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With only Rs 15,000, she became an entrepreneur

Last updated on: September 30, 2009 21:06 IST

With only Rs 15,000, she became an entrepreneur

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Shobha Warrier in Chennai

At 17, when most girls of her age were set to go to college for higher studies, she got married.

But Sarala Bastian did not wish to just be confined to her house. She wanted to do something on her own. She wanted to be independent and carve out an identify for herself.

"My father gave me the initial capital of Rs 15,000 to start a business in 2004. I started a mushroom farm in my backyard," says Sarala. There has been no looking back since. . .

Today, she is a successful entrepreneur in a field not explored by many.  It has been an incredible journey for the 32-year-old Sarala.

To add to her glory, she has been shortlisted for the prestigious Youth Business International (YBI) Entrepreneur of the Year award for 2009. YBI is a UK-based network established by Prince Charles to encourage young entrepreneurs.

Ghada Ba-ageel of Saudi Arabia and Linet Indiazi of Kenya are the other two nominees in the female category for this year's award. The award, to be announced on November 16, will comprise a cash prize of $1,000, a certificate and a medal.

Here's how Sarala transformed herself from a simple housewife into a successful entrepreneur with minimum resources at her disposal. Read on. . .

 The beginning years

I spend my childhood in Coimbatore where my father worked as an auditor in the state co-operative society. In school, I also learnt typewriting and shorthand. I was married to Sebastian after I passed my class 12 exams. He worked with the ICF (Integral Coach Factory).

I came to Chennai with him. I have two daughters, elder one is 14-years old. My seven year old younger daughter is mentally challenged. When she was a baby, she had brain fever and life changed for the worst. She is my life, and I am willing to spend all my money to make her all right.


Image: Sarala Bastian, a successful entrepreneur.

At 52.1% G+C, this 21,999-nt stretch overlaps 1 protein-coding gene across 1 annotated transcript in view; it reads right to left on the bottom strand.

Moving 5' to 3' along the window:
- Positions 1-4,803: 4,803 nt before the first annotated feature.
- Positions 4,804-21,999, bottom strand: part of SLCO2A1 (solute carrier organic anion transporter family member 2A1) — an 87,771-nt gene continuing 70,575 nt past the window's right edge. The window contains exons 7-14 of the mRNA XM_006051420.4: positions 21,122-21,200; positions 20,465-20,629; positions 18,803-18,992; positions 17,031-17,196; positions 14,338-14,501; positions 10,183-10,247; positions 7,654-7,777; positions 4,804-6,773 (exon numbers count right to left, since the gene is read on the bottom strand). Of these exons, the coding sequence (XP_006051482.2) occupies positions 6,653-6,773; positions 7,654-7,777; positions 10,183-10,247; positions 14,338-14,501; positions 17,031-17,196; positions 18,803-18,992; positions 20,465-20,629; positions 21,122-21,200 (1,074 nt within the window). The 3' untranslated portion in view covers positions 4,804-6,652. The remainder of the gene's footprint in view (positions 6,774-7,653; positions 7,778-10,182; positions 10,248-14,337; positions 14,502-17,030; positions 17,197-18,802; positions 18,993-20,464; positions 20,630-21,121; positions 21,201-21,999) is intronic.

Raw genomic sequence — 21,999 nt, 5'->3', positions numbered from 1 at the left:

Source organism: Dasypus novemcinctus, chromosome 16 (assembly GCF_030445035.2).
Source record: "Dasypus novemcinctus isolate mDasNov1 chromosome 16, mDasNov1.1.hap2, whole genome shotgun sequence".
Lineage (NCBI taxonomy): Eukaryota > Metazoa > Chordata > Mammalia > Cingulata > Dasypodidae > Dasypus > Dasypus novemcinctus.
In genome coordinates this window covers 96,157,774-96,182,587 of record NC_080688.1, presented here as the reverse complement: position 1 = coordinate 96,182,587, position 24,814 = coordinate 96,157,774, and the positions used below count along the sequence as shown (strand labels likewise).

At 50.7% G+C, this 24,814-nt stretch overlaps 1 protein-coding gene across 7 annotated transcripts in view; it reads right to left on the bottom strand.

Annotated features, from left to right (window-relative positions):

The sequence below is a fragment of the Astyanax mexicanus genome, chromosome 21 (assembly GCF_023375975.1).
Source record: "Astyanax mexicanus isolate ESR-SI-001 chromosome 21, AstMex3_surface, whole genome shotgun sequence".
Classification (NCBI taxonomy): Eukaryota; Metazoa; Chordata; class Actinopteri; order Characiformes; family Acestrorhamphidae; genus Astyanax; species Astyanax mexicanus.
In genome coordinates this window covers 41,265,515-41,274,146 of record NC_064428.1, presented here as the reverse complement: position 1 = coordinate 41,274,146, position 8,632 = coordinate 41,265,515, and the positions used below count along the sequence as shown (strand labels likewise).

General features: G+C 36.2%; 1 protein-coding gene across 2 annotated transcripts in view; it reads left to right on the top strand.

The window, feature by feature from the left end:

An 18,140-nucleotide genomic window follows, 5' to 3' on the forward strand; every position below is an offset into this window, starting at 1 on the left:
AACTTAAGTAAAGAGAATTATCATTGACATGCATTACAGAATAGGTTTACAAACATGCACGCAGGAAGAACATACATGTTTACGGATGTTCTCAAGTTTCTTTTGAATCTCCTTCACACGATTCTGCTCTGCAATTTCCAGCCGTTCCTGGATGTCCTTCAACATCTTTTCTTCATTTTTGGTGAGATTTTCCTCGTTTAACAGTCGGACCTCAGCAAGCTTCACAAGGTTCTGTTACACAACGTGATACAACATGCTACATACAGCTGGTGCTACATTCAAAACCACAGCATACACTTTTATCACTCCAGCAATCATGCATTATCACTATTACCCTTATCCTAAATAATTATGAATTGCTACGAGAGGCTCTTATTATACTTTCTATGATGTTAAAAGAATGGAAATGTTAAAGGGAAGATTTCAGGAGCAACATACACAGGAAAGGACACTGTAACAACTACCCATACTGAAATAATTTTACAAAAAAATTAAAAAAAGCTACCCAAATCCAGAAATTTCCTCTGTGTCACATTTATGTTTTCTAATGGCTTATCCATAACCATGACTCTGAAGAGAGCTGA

Photographs: Sreeram Selvaraj
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Becoming an entrepreneur

I never faced any financial difficulty and I was happy with what my husband earned. But it was my dream to start something on my own, be independent and offer jobs to other needy women.

I strongly believe that women should not be dependent on men and remain mere 'doormats'. Every woman should come forward and create an identity for herself.

That is why 95 per cent of my employees are women. My dream is to make all women financially independent. The idea to cultivate mushrooms came to my mind as I felt it was a very 'nutritious' business and had not been attempted by many.

Funds to start the business

I got a lot of support from my father. My mother helps me now by taking care of my house and my children. Without my mother's support and my husband's cooperation, I would not have achieved anything.

My father gave me the initial capital of Rs 15,000 to start the business in 2004. I started a mushroom farm in my backyard.  Before starting mushroom farming, I attended training classes at eleven different places, including the agricultural college in Coimbatore.

I continued with my training because I was never satisfied with the knowledge I got from each place. I had so many doubts, I did not get proper answers anywhere. Finally, I learnt many things from my own experience.


Image: A nutritious business.
Photographs: Sreeram Selvaraj
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The art of cultivating mushrooms

It was very difficult to get seeds in those days. I bought one seed for Rs 60 and got started. I employed two ladies to help me out in the farm.

We keep the seeds in a perforated plastic cylinder between layers of cleansed hay. Within 17 days, mushrooms start coming out of the holes in the cylinder. From one cylinder, we get about 2 kg of mushrooms.